To achieve carbon neutrality by 2050, the European Commission and European Union member countries are developing the idea that the solution will mainly come from cars equipped with an electric motor. In order to accelerate the transition, the sale of new vehicles equipped with an internal combustion engine is planned to be banned in Europe 27 from 2035. However, we are particularly concerned about power cuts in the coming months as the reduction in gas imports from Russia they also reduce the production of controllable electricity that this fossil energy allowed in several member countries of the Union. As a result, Germany and other countries are increasingly using coal, while a massive shale gas import strategy from the United States is being implemented.
As it is necessary to make an arrow out of any wood, the Agency for the Environment and Energy Control (ADEME) invites the French who can heat it with firewood. Suddenly, the demand for firewood made up of logs and pellets could increase to 2.4 million tonnes in the winter of 2022-2023 from 1.8 million tonnes in the previous winter. Since June, the average price of firewood has increased by 20% and this is probably just the beginning. See the observations made in Figaro of 25 September by the timber merchant Gérard Fellous: “My producer informed me of the arrival of many newcomers who smelled the golden goose. At lumber auctions, they always buy at the highest price and distort the market.”
The race for innovation will spur speculation
What is happening with wood will also happen on a larger scale and in a more sustainable way with the sprint that companies in the automotive industry are already engaged in to have the raw materials to produce these cars equipped with electric motors and their batteries. In Les Échos of 25 September, Anne Feitz indicates that “Volkswagen and Mercedes signed agreements with Canada at the end of August to guarantee the supply of critical minerals from local producers (…) A few weeks earlier, Stellantis had placed a €50 million ticket for 8% of the company’s capital. Australian startup Vulcan, which wants to produce lithium in Europe from geothermal resources.” The article also cited Renault, which announced in June “a contract with the Moroccan mining group Managem for the supply of 5,000 tonnes of cobalt per year from 2025 for seven years”.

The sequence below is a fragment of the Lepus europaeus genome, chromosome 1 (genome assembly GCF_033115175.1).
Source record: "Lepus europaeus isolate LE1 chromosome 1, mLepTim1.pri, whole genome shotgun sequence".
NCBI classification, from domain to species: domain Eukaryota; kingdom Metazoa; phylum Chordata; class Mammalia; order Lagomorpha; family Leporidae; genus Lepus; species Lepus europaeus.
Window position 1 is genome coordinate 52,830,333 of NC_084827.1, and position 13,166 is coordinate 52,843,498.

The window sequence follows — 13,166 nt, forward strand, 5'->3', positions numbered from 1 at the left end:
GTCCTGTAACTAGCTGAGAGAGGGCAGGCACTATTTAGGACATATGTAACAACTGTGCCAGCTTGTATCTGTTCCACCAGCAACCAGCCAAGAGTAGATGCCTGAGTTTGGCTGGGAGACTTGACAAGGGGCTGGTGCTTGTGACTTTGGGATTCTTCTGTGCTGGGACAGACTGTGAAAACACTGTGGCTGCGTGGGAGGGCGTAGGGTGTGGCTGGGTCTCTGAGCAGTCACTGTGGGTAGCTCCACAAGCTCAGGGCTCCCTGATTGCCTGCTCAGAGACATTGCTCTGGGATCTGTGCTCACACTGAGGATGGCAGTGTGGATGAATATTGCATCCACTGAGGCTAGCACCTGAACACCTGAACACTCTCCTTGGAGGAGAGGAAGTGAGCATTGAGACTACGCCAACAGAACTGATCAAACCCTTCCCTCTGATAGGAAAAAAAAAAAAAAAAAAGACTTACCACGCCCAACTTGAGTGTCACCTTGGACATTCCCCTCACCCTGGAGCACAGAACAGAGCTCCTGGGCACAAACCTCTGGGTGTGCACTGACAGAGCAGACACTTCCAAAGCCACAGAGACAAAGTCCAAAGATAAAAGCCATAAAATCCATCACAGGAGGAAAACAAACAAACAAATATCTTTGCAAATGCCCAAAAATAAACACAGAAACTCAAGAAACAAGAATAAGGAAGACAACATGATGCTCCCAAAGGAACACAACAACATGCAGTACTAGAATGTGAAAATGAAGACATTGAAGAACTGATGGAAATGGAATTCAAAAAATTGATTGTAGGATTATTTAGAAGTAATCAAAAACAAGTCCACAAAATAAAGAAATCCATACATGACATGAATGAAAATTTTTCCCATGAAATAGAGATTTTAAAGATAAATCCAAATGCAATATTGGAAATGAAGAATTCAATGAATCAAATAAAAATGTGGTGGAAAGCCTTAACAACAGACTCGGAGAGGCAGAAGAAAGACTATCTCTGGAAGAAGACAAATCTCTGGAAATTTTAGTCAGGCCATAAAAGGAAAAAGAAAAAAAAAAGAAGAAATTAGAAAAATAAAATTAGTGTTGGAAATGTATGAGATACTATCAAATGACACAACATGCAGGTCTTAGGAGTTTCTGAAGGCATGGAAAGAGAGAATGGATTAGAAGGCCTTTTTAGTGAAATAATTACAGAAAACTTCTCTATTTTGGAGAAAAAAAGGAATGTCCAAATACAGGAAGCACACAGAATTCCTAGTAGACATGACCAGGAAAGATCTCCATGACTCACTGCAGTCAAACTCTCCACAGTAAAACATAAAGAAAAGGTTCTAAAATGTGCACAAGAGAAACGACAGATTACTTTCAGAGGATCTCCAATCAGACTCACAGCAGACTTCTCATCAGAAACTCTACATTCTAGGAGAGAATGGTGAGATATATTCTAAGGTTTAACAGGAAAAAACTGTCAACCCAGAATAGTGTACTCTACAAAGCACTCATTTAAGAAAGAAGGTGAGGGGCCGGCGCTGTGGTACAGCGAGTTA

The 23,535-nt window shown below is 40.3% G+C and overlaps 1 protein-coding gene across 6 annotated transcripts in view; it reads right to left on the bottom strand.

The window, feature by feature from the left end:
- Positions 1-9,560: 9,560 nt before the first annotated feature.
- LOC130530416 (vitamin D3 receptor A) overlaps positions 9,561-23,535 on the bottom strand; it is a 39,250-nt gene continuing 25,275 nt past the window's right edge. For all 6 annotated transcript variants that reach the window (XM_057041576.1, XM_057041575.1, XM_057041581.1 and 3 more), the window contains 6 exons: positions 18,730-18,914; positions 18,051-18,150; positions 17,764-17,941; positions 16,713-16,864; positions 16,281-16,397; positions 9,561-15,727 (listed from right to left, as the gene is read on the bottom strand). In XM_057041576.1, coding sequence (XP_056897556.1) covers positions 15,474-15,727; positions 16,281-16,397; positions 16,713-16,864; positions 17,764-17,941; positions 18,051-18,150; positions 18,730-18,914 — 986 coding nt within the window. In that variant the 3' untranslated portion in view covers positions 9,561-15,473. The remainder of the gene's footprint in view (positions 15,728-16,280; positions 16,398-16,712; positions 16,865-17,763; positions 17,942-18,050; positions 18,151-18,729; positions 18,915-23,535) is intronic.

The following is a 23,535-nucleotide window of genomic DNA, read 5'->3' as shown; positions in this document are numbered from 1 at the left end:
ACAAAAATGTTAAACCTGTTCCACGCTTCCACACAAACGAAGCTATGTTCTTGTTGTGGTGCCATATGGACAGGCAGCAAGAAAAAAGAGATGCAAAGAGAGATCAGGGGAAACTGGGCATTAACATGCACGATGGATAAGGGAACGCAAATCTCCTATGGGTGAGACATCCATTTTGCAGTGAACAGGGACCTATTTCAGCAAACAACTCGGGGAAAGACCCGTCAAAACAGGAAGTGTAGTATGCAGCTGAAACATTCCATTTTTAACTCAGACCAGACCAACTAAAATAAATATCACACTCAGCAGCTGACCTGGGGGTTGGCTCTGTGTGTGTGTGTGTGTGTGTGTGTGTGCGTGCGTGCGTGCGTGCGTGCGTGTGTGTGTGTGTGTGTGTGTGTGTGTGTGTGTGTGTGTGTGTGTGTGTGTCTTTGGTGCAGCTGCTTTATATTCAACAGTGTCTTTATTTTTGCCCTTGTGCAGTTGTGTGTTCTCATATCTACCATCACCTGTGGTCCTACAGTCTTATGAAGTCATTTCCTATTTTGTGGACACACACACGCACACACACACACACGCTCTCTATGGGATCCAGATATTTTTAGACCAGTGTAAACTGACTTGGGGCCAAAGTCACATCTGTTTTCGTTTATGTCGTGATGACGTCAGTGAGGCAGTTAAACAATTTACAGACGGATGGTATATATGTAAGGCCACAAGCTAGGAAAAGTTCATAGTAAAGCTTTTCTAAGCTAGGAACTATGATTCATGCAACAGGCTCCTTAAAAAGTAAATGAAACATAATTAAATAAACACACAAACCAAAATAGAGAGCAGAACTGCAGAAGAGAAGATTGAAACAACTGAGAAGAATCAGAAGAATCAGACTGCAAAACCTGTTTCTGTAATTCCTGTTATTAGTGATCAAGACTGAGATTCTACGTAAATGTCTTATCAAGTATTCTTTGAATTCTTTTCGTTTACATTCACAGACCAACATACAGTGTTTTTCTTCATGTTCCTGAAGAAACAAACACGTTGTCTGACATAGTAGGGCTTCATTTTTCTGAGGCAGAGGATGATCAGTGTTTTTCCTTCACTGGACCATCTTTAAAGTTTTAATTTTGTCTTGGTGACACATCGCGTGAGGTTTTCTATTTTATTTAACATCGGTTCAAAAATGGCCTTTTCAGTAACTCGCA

In the same newspaper, Étienne Goetz wrote that “According to the calculations of the French group Eramet, producer of nickel and soon to be lithium, by 2030 the demand for nickel will be multiplied by 2 to 4.8 million tons and by 6 to 2 million tons for lithium. Cobalt will increase from 130,000 tons to 500,000 tons (…) Between 2020 and 2050, the world will consume between 60% and 90% of copper resources. For nickel it’s about 60%, 80% for cobalt, 30% for lithium…”.
When the upload price increases by 50% in 6 weeks
It is easy to imagine that this increase in demand for rare metals will cause prices to rise. The electric car will be out of reach for people who will need a car to get to work. Especially since France cares little about promoting public transport. We can also ask ourselves how the price of electricity needed to recharge millions of batteries every day will evolve, in addition to the current consumption of homes and businesses. Furthermore, in this issue of Echoes, we also learned that the Allego fast charging network has increased its rates by 50% in less than six weeks, while Telsa’s currently costs 40% more than in July if you are without a subscription. and does not have a Telsa.
Beyond Europe, the race to produce cars equipped with an electric motor is global. Initially, the exploitation of fossil raw materials essential to its production will increase CO2 emissions. In a second step, we will still burn a lot of fossil fuels, including coal, in the world to produce enough electricity to power the engines of these cars. Especially since they will be in competition with other uses, including digital, which also sees its electricity consumption increase year after year.